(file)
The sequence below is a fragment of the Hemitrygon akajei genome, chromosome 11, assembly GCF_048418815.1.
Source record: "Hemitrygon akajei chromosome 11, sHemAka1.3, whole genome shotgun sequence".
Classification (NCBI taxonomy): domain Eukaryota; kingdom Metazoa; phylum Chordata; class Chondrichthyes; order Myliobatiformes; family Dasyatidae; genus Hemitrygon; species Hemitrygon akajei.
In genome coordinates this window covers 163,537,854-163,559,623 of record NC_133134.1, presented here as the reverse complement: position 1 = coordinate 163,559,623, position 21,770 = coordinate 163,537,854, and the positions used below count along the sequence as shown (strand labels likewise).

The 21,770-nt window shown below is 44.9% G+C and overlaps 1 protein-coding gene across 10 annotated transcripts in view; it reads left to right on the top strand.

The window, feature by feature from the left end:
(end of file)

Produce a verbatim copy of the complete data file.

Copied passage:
The sequence below is a fragment of the Hemitrygon akajei genome, chromosome 11, assembly GCF_048418815.1.
Source record: "Hemitrygon akajei chromosome 11, sHemAka1.3, whole genome shotgun sequence".
Classification (NCBI taxonomy): domain Eukaryota; kingdom Metazoa; phylum Chordata; class Chondrichthyes; order Myliobatiformes; family Dasyatidae; genus Hemitrygon; species Hemitrygon akajei.
In genome coordinates this window covers 163,537,854-163,559,623 of record NC_133134.1, presented here as the reverse complement: position 1 = coordinate 163,559,623, position 21,770 = coordinate 163,537,854, and the positions used below count along the sequence as shown (strand labels likewise).

The 21,770-nt window shown below is 44.9% G+C and overlaps 1 protein-coding gene across 10 annotated transcripts in view; it reads left to right on the top strand.

The window, feature by feature from the left end: